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OC-48 Survival of childhood onset sle in a single centre
  1. Pondtip Jongvilaikasem,
  2. Edward McNeil,
  3. Pornsak Dissaneewate,
  4. Prayong Vachvanichsanong
  1. Department of Paediatrics, 2Epidemiology Unit, Faculty of Medicine, Prince of Songkla University, Hat Yai, Songkhla, Thailand

Abstract

Introduction Systemic lupus erythematosus (SLE), one of the most common connective tissue diseases in children, causes high morbidity and mortality. Childhood onset SLE is more severe than adult onset SLE. Advances in medical technology and management have improved SLE outcomes; however there has been no recent study to investigate long-term outcomes, including gender-specific ones, in a large single group of children.

Objective To describe the mortality of childhood SLE in a single tertiary care centre in southern Thailand over a 30 year period, compare trends in survival over time and determine predictors for survival.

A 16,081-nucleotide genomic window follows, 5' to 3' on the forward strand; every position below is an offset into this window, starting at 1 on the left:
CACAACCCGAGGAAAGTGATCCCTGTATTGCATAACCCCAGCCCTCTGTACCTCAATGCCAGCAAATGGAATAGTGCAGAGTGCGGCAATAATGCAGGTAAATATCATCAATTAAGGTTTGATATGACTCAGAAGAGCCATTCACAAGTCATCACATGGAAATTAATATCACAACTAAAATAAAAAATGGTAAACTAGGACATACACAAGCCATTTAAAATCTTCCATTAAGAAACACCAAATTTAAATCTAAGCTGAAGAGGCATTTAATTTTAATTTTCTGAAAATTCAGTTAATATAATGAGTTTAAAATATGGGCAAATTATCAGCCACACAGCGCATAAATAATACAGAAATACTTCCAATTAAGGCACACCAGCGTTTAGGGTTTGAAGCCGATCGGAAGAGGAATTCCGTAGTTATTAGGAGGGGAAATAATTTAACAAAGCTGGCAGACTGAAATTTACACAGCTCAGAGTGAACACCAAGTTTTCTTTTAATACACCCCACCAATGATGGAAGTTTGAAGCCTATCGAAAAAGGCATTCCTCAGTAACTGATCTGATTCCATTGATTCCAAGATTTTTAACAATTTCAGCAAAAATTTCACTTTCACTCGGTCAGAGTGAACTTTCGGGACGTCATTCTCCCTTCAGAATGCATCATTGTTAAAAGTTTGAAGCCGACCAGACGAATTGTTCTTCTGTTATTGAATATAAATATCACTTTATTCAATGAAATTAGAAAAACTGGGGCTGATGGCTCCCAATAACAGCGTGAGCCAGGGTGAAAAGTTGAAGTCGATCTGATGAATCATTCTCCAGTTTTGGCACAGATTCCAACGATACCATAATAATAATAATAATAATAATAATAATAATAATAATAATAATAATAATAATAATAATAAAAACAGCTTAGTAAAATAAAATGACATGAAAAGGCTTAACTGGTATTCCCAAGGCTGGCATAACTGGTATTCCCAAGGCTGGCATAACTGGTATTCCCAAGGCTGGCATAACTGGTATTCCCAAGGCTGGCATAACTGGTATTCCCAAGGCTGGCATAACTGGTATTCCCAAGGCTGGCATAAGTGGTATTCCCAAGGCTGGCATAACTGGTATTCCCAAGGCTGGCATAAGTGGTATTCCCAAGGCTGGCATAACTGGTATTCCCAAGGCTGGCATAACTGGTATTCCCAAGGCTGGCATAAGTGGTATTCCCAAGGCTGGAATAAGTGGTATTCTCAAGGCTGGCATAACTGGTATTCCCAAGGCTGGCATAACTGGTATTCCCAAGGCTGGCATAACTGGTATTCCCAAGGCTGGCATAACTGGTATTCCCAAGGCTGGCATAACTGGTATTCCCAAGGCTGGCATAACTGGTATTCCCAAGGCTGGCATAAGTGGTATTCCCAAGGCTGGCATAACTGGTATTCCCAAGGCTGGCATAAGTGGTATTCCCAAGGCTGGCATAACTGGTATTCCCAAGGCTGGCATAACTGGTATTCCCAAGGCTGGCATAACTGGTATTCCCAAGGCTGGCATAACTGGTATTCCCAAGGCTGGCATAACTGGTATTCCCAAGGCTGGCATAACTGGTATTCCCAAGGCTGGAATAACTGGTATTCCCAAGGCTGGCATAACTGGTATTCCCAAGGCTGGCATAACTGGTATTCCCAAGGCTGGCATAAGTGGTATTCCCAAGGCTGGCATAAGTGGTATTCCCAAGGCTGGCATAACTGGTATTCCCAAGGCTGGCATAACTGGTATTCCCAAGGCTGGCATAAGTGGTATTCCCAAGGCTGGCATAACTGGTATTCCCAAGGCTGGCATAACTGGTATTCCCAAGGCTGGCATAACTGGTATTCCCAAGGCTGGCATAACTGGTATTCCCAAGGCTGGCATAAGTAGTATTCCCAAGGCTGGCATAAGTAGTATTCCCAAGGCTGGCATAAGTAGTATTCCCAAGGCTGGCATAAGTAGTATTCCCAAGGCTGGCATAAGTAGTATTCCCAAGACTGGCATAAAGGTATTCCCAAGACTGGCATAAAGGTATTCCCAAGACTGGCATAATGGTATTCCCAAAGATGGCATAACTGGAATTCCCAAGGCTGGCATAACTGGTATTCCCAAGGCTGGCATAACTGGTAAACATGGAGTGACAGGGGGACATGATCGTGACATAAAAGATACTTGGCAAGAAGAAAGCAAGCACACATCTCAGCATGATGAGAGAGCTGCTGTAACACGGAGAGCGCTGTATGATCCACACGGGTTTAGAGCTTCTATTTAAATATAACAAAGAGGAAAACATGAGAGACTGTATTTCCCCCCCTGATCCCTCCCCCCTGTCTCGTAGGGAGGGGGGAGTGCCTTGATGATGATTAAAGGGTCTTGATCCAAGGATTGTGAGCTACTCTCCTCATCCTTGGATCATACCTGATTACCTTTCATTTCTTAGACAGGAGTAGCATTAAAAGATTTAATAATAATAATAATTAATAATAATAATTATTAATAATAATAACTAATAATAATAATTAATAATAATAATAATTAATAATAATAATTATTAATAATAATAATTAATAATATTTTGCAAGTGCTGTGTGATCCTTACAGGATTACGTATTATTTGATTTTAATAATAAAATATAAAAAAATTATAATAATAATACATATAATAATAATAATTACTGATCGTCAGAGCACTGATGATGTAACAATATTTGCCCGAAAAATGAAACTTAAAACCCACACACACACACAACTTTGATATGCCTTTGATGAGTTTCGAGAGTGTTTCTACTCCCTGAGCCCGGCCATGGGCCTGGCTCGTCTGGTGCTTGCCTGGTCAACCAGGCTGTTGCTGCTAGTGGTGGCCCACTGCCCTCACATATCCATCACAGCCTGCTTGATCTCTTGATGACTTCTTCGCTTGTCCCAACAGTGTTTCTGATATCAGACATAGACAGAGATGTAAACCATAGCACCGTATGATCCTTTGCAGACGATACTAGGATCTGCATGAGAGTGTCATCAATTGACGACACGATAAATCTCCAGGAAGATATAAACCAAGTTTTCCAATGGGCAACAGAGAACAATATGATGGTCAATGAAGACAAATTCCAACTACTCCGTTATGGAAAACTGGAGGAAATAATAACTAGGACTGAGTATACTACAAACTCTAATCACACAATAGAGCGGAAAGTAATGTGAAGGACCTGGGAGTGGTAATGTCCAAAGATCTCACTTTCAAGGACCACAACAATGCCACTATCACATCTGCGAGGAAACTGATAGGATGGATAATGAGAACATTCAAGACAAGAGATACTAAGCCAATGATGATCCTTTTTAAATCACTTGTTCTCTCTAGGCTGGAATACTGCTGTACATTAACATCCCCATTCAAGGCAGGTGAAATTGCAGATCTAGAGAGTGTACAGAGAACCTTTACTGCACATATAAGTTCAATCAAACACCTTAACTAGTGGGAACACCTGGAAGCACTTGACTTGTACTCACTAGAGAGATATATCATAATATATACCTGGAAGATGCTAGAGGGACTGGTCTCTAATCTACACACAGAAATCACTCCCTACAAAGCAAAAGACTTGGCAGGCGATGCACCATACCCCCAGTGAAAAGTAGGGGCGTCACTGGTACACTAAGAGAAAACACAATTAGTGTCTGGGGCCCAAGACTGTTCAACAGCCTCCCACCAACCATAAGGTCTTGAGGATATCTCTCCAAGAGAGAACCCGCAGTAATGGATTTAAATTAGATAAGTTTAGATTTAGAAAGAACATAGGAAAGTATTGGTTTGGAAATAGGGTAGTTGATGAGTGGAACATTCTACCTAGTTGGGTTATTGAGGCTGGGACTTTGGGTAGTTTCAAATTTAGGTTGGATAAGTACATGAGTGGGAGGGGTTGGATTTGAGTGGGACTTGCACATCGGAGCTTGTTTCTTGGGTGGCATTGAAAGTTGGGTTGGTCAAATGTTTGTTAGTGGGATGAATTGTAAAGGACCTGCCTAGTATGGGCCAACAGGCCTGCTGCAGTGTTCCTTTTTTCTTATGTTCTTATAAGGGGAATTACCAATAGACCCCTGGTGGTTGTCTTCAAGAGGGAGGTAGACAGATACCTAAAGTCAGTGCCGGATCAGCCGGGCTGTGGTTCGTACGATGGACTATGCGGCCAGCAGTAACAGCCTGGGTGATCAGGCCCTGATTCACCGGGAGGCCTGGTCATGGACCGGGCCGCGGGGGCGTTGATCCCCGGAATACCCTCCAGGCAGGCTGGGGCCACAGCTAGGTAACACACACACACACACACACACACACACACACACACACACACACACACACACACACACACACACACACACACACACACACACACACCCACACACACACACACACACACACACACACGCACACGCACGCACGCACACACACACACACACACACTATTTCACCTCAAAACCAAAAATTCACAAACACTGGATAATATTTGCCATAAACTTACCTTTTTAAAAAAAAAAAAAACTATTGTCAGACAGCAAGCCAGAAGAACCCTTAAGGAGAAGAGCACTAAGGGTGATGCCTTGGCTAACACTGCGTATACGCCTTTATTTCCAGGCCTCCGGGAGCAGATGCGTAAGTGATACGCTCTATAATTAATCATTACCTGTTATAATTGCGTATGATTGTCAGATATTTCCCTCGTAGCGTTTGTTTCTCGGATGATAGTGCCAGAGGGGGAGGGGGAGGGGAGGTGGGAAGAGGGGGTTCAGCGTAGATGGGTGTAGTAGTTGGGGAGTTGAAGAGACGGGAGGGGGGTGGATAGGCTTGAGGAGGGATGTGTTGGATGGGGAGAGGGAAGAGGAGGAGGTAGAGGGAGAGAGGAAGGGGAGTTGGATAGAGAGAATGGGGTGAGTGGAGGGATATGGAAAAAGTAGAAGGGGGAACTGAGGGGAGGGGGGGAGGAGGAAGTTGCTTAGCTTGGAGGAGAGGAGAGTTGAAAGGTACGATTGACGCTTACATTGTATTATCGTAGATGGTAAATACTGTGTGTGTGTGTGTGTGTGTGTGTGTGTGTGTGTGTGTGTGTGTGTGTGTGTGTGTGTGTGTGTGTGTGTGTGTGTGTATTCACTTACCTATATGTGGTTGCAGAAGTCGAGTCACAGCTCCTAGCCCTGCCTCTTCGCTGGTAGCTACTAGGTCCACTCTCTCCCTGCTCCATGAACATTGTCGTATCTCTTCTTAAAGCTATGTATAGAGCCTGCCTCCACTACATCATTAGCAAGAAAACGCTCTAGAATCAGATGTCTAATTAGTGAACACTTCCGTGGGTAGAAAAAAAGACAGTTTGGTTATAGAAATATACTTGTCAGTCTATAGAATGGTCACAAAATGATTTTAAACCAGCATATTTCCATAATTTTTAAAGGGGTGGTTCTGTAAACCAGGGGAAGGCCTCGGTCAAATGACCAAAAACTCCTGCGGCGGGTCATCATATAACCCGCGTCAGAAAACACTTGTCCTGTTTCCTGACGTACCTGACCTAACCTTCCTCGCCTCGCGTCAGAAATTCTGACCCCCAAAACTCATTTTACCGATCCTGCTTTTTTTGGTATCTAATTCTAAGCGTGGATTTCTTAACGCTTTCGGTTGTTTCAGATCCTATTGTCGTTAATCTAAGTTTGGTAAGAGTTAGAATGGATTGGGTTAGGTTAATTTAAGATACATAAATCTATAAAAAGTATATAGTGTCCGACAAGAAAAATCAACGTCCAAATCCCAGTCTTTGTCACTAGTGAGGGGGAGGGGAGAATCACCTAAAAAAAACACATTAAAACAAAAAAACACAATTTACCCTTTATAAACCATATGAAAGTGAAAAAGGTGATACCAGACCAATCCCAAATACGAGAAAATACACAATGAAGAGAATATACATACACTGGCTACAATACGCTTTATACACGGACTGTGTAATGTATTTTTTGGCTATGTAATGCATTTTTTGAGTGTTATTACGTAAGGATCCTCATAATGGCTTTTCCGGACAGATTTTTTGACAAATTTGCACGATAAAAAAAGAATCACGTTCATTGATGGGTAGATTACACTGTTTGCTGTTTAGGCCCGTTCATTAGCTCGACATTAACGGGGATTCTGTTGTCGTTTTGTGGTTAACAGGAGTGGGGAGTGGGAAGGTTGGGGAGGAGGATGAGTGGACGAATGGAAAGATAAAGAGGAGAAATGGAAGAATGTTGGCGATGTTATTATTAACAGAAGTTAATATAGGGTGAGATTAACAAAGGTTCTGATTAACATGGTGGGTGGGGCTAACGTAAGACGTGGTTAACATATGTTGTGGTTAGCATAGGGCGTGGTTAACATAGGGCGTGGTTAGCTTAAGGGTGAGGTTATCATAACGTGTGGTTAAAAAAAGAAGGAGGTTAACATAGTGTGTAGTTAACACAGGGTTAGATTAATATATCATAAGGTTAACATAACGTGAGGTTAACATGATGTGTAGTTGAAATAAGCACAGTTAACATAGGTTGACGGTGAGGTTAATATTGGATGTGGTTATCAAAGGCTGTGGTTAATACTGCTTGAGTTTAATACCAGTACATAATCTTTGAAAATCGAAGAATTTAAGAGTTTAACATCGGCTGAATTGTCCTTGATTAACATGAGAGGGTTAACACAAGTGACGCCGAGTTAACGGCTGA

Methods We retrospectively reviewed the medical records of children (aged<15 years) who were diagnosed with SLE at the Department of Paediatrics, Songklanagarind Hospital, from 1985–2014 and were followed up for at least 2 years. Gender-specific mortality and survival rates were compared across three decades, and survival rates compared for different LN classifications.

Results The study included 322 children (263 girls, 59 boys) having a mean age at presentation of 11.5±2.6 years. During a mean follow-up of 6.9±5.1 (range 2–28) years, 77 children (23.9%) died, 28.6% within the first year. Renal biopsy results in 249 children (77.3%) showed LN classes I, II, III, IV, and V in 10, 68, 11, 138, and 20 children, respectively.

The overall mortality rate was 3.5 per 100 person years. Survival rates at 1, 5 and 10 years were 93.1%, 82.4% and 71.6%, respectively. Ten-year survival rates for children diagnosed in the decades 1985–1994, 1995–2004 and 2005–2014 were 67.4%, 63.2% and 80.6%, respectively (p<0.001).

Boys had worse survival than girls (hazard ratio=2.3, 95% CI: 1.4–3.7) even after adjusting for decade of diagnosis. There was no difference in survival among the LN classes (p=0.99).

Conclusion In our setting, the survival rate of childhood onset SLE has improved over the past 10 years, but mortality is still high compared to developed countries, particularly in boys. Deaths occurred within the first year of presentation more than in subsequent years. Severity of lupus nephritis did not determine survival.

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